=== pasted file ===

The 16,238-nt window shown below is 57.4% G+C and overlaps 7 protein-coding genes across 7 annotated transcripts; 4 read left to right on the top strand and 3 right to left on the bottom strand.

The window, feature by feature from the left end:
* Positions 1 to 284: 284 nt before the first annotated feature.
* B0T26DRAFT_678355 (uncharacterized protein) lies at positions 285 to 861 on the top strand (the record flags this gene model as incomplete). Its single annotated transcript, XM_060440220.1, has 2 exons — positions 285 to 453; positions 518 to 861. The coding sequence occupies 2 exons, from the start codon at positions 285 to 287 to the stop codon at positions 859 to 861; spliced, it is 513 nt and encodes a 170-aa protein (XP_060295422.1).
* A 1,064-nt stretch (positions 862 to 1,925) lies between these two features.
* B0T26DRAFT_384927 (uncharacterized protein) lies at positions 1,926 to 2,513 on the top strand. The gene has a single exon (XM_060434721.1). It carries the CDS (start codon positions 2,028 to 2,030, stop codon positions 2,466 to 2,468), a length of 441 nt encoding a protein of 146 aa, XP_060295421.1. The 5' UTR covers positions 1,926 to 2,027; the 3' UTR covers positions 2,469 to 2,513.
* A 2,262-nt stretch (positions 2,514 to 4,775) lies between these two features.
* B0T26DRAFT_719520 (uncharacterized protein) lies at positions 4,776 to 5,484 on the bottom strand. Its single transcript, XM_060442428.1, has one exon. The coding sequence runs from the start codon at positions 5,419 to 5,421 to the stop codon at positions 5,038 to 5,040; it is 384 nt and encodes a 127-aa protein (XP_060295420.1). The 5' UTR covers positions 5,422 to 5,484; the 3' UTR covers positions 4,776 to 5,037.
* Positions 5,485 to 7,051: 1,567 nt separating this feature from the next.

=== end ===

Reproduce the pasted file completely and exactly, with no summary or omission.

The 16,238-nt window shown below is 57.4% G+C and overlaps 7 protein-coding genes across 7 annotated transcripts; 4 read left to right on the top strand and 3 right to left on the bottom strand.

The window, feature by feature from the left end:
* Positions 1 to 284: 284 nt before the first annotated feature.
* B0T26DRAFT_678355 (uncharacterized protein) lies at positions 285 to 861 on the top strand (the record flags this gene model as incomplete). Its single annotated transcript, XM_060440220.1, has 2 exons — positions 285 to 453; positions 518 to 861. The coding sequence occupies 2 exons, from the start codon at positions 285 to 287 to the stop codon at positions 859 to 861; spliced, it is 513 nt and encodes a 170-aa protein (XP_060295422.1).
* A 1,064-nt stretch (positions 862 to 1,925) lies between these two features.
* B0T26DRAFT_384927 (uncharacterized protein) lies at positions 1,926 to 2,513 on the top strand. The gene has a single exon (XM_060434721.1). It carries the CDS (start codon positions 2,028 to 2,030, stop codon positions 2,466 to 2,468), a length of 441 nt encoding a protein of 146 aa, XP_060295421.1. The 5' UTR covers positions 1,926 to 2,027; the 3' UTR covers positions 2,469 to 2,513.
* A 2,262-nt stretch (positions 2,514 to 4,775) lies between these two features.
* B0T26DRAFT_719520 (uncharacterized protein) lies at positions 4,776 to 5,484 on the bottom strand. Its single transcript, XM_060442428.1, has one exon. The coding sequence runs from the start codon at positions 5,419 to 5,421 to the stop codon at positions 5,038 to 5,040; it is 384 nt and encodes a 127-aa protein (XP_060295420.1). The 5' UTR covers positions 5,422 to 5,484; the 3' UTR covers positions 4,776 to 5,037.
* Positions 5,485 to 7,051: 1,567 nt separating this feature from the next.